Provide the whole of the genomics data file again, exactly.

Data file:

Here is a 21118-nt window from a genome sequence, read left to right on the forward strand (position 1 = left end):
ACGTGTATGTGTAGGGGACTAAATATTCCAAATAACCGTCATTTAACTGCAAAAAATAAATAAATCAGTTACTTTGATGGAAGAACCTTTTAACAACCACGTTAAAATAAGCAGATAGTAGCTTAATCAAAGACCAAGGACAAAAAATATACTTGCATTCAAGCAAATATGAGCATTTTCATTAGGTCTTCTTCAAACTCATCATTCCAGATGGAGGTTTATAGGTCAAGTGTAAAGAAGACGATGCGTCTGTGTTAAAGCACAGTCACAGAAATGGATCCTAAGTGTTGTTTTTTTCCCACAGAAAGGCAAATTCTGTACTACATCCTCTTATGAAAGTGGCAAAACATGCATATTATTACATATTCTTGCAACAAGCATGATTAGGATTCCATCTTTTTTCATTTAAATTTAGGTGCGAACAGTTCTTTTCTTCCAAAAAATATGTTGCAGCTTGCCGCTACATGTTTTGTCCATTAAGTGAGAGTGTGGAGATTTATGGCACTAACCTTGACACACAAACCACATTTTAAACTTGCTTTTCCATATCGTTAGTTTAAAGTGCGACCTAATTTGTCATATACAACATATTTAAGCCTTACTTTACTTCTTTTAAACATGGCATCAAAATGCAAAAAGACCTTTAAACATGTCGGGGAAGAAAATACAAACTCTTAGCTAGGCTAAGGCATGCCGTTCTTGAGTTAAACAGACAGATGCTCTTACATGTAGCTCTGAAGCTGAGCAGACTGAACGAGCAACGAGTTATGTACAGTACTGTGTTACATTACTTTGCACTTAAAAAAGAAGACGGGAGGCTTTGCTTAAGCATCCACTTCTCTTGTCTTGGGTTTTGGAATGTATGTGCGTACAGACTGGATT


Here is a 21118-nt window from a genome sequence, read left to right on the forward strand (position 1 = left end):
ACGTGTATGTGTAGGGGACTAAATATTCCAAATAACCGTCATTTAACTGCAAAAAATAAATAAATCAGTTACTTTGATGGAAGAACCTTTTAACAACCACGTTAAAATAAGCAGATAGTAGCTTAATCAAAGACCAAGGACAAAAAATATACTTGCATTCAAGCAAATATGAGCATTTTCATTAGGTCTTCTTCAAACTCATCATTCCAGATGGAGGTTTATAGGTCAAGTGTAAAGAAGACGATGCGTCTGTGTTAAAGCACAGTCACAGAAATGGATCCTAAGTGTTGTTTTTTTCCCACAGAAAGGCAAATTCTGTACTACATCCTCTTATGAAAGTGGCAAAACATGCATATTATTACATATTCTTGCAACAAGCATGATTAGGATTCCATCTTTTTTCATTTAAATTTAGGTGCGAACAGTTCTTTTCTTCCAAAAAATATGTTGCAGCTTGCCGCTACATGTTTTGTCCATTAAGTGAGAGTGTGGAGATTTATGGCACTAACCTTGACACACAAACCACATTTTAAACTTGCTTTTCCATATCGTTAGTTTAAAGTGCGACCTAATTTGTCATATACAACATATTTAAGCCTTACTTTACTTCTTTTAAACATGGCATCAAAATGCAAAAAGACCTTTAAACATGTCGGGGAAGAAAATACAAACTCTTAGCTAGGCTAAGGCATGCCGTTCTTGAGTTAAACAGACAGATGCTCTTACATGTAGCTCTGAAGCTGAGCAGACTGAACGAGCAACGAGTTATGTACAGTACTGTGTTACATTACTTTGCACTTAAAAAAGAAGACGGGAGGCTTTGCTTAAGCATCCACTTCTCTTGTCTTGGGTTTTGGAATGTATGTGCGTACAGACTGGATT